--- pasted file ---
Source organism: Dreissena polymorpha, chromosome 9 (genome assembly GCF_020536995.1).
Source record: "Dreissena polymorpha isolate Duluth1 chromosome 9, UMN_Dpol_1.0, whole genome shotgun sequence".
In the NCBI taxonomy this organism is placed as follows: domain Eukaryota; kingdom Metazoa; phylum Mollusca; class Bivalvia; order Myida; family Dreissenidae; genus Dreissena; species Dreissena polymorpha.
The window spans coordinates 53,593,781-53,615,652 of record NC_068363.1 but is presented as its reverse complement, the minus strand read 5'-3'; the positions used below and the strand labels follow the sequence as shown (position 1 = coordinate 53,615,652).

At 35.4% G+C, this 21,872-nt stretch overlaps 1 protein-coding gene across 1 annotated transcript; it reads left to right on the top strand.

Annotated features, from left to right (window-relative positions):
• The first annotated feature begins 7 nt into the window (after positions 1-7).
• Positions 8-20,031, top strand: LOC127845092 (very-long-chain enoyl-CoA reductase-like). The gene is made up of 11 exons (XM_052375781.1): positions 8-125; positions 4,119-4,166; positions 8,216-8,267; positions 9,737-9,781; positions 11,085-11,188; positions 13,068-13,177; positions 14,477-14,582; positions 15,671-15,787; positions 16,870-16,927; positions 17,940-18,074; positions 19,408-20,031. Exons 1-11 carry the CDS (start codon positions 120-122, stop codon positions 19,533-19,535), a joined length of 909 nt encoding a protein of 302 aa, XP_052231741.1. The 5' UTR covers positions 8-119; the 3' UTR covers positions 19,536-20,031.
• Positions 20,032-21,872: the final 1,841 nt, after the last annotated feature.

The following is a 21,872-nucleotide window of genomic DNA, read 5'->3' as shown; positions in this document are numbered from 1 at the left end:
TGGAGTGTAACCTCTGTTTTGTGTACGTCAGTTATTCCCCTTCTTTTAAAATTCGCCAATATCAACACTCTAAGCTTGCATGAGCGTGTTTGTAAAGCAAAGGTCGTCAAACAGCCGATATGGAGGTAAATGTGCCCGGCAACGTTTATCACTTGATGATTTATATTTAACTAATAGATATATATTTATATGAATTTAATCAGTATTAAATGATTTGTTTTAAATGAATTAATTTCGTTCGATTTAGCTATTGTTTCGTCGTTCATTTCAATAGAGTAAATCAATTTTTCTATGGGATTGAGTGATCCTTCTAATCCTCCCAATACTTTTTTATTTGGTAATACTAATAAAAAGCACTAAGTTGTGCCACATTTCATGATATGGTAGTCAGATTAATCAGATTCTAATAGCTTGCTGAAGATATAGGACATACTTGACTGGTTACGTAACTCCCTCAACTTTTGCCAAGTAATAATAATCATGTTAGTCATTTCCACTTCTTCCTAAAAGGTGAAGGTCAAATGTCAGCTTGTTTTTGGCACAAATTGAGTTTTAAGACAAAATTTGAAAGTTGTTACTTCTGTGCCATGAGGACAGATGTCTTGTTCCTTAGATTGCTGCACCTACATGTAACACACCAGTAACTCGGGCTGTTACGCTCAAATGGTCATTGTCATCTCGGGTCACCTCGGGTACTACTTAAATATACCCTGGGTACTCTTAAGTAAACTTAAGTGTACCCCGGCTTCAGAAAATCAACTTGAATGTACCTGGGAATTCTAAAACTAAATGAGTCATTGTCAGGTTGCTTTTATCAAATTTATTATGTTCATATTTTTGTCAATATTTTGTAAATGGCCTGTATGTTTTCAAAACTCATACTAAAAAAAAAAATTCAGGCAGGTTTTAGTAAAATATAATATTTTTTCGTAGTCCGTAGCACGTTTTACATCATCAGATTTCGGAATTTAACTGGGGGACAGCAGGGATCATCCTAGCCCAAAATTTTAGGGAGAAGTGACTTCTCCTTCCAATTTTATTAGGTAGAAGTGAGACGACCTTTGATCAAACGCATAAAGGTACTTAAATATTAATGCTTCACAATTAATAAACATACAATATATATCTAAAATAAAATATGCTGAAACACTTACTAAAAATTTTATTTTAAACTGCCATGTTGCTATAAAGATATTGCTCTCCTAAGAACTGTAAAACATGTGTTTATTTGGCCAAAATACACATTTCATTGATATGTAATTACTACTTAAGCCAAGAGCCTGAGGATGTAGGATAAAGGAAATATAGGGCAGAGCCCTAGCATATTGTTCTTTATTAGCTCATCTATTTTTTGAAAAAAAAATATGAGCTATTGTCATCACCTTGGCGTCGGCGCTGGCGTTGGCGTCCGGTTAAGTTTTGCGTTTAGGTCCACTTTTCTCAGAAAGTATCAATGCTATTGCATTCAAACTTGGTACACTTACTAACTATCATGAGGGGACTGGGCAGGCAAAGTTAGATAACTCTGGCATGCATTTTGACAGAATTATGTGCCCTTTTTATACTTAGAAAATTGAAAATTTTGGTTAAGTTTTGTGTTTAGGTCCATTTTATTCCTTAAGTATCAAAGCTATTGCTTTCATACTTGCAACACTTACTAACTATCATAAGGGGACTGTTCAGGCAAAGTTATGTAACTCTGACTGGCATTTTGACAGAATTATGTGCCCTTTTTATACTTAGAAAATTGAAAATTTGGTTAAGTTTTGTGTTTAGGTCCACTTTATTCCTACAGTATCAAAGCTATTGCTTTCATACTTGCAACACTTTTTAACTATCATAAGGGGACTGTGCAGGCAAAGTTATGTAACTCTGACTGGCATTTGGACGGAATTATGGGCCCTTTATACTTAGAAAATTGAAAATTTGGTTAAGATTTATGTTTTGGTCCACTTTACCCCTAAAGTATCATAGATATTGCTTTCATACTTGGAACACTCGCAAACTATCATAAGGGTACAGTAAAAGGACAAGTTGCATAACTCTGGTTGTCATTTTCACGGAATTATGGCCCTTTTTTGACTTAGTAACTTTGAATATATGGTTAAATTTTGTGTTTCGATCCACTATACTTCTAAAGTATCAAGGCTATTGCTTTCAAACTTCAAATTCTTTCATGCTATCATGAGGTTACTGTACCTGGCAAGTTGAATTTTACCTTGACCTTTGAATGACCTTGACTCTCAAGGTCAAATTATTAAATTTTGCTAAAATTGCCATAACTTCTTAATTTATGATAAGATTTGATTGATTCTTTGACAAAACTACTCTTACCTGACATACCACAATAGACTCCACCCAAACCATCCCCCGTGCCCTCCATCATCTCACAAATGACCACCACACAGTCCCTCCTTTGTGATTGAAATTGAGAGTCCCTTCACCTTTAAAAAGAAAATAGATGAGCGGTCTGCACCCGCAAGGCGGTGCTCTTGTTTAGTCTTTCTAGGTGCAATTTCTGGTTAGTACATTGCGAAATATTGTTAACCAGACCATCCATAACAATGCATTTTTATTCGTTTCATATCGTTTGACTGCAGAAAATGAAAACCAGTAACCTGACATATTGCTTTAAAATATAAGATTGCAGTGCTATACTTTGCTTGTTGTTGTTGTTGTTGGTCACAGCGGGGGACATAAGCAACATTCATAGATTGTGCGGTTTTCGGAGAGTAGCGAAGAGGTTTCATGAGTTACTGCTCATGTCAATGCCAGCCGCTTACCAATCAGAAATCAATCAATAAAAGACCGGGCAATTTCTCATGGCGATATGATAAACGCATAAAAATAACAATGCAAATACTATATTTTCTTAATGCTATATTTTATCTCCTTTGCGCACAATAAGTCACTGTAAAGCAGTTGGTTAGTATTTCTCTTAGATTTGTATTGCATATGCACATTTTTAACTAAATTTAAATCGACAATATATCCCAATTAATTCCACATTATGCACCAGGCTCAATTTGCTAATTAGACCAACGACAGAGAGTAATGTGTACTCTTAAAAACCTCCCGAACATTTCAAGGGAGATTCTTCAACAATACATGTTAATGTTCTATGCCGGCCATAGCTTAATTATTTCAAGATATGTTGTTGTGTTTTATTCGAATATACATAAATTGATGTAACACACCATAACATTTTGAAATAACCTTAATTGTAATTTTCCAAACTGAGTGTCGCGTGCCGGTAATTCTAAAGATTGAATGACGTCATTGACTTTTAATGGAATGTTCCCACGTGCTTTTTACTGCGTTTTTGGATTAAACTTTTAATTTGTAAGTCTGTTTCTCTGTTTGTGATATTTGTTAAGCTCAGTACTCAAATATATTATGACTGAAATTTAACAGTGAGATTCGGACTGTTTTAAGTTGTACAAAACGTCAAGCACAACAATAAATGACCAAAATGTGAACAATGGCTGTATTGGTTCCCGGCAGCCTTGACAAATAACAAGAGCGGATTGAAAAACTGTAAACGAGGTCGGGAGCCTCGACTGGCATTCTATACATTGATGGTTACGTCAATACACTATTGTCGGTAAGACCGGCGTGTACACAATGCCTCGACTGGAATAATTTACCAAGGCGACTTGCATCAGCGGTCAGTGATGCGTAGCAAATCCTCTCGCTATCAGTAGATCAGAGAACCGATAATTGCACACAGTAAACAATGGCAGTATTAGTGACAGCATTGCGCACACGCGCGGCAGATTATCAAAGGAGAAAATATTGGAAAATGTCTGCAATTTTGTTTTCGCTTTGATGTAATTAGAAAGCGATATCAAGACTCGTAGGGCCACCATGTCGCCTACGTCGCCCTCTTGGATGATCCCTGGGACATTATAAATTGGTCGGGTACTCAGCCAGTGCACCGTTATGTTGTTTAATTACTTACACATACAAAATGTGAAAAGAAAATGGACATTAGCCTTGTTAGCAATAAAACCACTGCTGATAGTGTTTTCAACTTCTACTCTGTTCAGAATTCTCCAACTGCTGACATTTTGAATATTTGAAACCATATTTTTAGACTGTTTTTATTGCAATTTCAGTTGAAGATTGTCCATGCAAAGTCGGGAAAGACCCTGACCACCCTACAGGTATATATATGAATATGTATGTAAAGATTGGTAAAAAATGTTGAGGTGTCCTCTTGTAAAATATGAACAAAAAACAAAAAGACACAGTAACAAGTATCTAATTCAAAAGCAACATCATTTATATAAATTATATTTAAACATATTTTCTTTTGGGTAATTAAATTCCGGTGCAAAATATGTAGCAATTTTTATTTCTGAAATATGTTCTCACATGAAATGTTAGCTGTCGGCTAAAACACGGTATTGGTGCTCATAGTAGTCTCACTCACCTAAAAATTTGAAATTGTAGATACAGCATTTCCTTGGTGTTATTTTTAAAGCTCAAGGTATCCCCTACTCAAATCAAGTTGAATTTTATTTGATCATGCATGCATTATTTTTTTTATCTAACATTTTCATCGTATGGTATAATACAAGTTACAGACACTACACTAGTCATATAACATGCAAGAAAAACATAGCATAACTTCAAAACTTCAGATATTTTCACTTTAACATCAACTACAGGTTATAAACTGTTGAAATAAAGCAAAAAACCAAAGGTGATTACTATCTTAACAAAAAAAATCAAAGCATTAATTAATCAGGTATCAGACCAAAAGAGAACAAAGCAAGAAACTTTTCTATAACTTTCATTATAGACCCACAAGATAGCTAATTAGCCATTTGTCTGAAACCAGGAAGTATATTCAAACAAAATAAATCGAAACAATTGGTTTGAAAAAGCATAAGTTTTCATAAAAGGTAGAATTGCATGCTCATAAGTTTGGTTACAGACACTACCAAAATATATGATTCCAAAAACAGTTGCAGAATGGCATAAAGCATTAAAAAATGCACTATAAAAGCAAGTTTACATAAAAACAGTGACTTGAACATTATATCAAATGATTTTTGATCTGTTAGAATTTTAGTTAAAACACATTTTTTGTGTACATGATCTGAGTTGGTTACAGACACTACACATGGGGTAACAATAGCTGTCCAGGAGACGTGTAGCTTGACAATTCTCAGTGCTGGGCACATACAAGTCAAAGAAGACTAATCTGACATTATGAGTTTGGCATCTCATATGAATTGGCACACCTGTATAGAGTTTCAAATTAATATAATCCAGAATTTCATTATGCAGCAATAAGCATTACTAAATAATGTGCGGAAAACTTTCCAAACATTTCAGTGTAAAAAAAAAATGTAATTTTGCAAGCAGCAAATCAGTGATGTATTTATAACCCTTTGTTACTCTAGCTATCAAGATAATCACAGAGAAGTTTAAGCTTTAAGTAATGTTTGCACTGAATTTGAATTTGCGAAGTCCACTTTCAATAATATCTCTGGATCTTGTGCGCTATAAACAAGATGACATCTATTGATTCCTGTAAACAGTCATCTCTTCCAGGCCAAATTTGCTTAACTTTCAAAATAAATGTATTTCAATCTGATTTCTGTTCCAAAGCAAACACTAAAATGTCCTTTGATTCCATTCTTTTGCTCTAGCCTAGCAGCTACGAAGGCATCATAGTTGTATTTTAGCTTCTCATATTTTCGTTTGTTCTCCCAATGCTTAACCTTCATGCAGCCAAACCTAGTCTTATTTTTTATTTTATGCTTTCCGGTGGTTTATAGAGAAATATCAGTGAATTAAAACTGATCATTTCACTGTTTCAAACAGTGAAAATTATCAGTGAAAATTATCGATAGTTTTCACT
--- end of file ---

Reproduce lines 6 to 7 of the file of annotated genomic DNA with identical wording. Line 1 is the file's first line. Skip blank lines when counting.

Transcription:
Annotated features, from left to right (window-relative positions):
• The first annotated feature begins 7 nt into the window (after positions 1-7).